The characters listed in this caption were all torturers. Sawbones, for instance, was a sadistic surgeon who became a contract killer after the Civil War; in #40-41 (April-May 2009), Sawbones tortures Hex, after which Hex escapes and comes back for prolonged revenge. (Issue #41 ends with Hex holding up a knife, poised to begin his own regimen on Sawbones.) “Them sisters that cut men’s arms off an’ kept them in their barn like pigs” is a fair summary of issue #26 (February 2008), which is titled “Four Little Pigs: A Grindhouse Western” and which offers up the spectacle of mutilated men wallowing in a mud pit in a barn:
And then, of course, there are the numerous instances in #63: Woodson Hex’s description of how the posse tortured the pederast, Loco’s molestation of his young captive, and Hex’s climatic testing of Loco’s “endurance for cruelty.” Hex is a violent comic book, probably the most violent DC’s ever published.
I see the excess of cruelty in Hex as Gray and Palmiotti’s response, however incoherent and exploitative, to the United States’ culture of torture in the twenty-first century. Recall our contemporary history: Americans soldiers violated the Geneva Convention by torturing “enemy combatants” during an illegal foreign war, and the C.I.A. runs black site prisons that strip captives of due legal process and human dignity. (Of course, Americans knew about this torture before the 2004 presidential election, and we still voted W. back into office; on November 3, 2004, I wanted to renounce my citizenship—maybe I should’ve—and I’m still ashamed of our tacit endorsement of clandestine torture.) Meanwhile, in our culture industries, torture is in: note the popularity of Stieg Larsson’s The Girl with the Dragon Tattoo (2004), and the Saw and Hostel movies. We purport to be Happyland, but we’re Jack Kirby’s Happyland, where torture (fictional and otherwise) bubbles up despite our attempts to paper over the bloodstains.
I hope I’m not sounding prudish here. I actually like some violent fictional entertainments, even “torture porn” like the French film Martyrs (Pascal Laugier, 2008). Because torture is an integral part of the contemporary American zeitgeist, I’m grateful for texts that problematize an easy wallow in exploitative misery. Because Gray and Palmiotti structured most of their Hex stories with Hex as the central protagonist, as the object of our identification, his use of torture prompts uncomfortable questions: What happens when our heroes become torturers? Is torture a natural outgrowth of the Western’s ideology of regeneration through violence? Why is revenge so much goddamn fun? I can’t claim that all of Gray and Palmiotti’s depictions of torture serve philosophical purposes—it’s hard to justify the scene in #26 where the maimed male “pigs” get revenge on their female tormenters by biting them to death—but frequently their scenes of cruelty unsettle me in ways that go beyond mere sensationalism. Much of the torture in Hex #63 is unseen by the reader (just outside the panel borders, and thus not a convenient dose of pain and gore) and emphasizes some of the similarities between Hex and Loco: both are torturers, and the main difference between them is who they brutalize.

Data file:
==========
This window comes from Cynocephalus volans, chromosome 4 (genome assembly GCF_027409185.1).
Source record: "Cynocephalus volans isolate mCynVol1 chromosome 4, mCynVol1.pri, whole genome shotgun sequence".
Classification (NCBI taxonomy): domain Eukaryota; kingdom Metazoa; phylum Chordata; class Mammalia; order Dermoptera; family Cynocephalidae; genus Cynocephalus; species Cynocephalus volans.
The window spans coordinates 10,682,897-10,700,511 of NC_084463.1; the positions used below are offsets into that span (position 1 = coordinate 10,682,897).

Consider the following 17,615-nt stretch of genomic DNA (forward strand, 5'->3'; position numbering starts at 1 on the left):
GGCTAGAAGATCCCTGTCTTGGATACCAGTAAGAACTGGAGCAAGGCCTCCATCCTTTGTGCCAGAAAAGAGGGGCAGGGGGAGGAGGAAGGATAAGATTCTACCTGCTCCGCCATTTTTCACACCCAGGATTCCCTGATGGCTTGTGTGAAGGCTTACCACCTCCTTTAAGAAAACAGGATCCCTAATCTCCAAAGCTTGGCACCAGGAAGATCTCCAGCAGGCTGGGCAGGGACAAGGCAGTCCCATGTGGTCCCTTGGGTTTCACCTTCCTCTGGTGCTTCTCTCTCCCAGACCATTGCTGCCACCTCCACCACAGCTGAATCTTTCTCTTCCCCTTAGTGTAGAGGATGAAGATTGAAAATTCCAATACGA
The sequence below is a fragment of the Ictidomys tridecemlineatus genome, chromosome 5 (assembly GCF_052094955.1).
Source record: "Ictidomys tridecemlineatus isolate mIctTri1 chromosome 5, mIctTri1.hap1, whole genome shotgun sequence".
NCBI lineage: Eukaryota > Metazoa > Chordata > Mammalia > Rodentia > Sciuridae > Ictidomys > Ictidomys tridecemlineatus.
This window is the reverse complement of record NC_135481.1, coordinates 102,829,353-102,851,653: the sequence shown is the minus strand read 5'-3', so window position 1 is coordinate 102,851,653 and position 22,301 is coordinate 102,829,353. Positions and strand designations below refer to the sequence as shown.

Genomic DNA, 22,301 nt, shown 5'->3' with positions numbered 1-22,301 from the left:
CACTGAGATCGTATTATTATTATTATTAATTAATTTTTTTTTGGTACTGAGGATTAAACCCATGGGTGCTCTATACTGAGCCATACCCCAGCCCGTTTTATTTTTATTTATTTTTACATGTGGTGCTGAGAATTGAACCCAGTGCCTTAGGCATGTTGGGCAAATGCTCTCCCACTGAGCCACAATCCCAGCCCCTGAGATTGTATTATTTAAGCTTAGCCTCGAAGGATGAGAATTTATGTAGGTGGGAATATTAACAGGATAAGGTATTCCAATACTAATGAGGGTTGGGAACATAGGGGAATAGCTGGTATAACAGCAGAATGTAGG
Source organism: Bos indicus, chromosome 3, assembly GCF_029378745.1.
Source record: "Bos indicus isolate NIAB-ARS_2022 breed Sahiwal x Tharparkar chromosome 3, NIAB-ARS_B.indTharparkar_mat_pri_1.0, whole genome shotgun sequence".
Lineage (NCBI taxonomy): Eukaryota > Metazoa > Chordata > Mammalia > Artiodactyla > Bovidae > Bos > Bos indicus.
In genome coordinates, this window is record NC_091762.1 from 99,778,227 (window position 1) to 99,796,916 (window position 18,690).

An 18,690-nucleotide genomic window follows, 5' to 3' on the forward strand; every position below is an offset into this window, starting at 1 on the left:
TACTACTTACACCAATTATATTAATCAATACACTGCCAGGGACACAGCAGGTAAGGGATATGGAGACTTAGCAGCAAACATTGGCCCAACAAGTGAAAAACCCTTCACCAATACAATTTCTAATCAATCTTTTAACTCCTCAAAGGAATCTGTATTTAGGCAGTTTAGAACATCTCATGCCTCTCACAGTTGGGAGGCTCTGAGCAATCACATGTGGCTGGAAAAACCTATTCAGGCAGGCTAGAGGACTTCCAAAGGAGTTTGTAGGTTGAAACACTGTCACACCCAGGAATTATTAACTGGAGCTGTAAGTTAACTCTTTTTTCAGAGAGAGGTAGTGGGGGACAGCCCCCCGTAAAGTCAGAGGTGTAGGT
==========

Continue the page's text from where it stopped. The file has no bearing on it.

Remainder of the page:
Needless to say, there is very little torture, and no study of the ramifications of torture, in All Star Western. Instead of the tight, violent, terse morality plays of the Hex series, All Star substitutes a “New 52” blockbuster aesthetic, with multiple single- and double-page splashes, multi-issue continued stories, pulp adventure plotting, and elaborate tie-ins with the Bat Cave and other elements of Bat-continuity. In the second issue, Gotham’s police chief is kidnapped and strapped to a slab, but the scene is played exclusively for thrills, as Hex and Arkham charge in to save the day. It’s playful, and palatable to fans of superhero comics, but I miss how Gray and Palmiotti’s obsession with torture gave Hex a vital engagement with pressing ideological issues outside the comic itself. In contrast, All Star Western seems sealed in its own generic world, self-contained and much less interesting as a result.
My complaint here is that Hex’s idiosyncratic qualities, including the series’ ambiguous, Western-style protagonist, and its focus on the ethics of torture, have been paved over by All Star Western’s pandering to the market. An unexpectedly lively comic book—and the only contemporary Big Two comic that dove into some deep currents of the Western genre—is gone, replaced by a sleek and soulless New 52 machine. And to repeat what the preacher in Peckinpah’s Ballad of Cable Hogue says: “The Devil seeks to destroy you with machines.”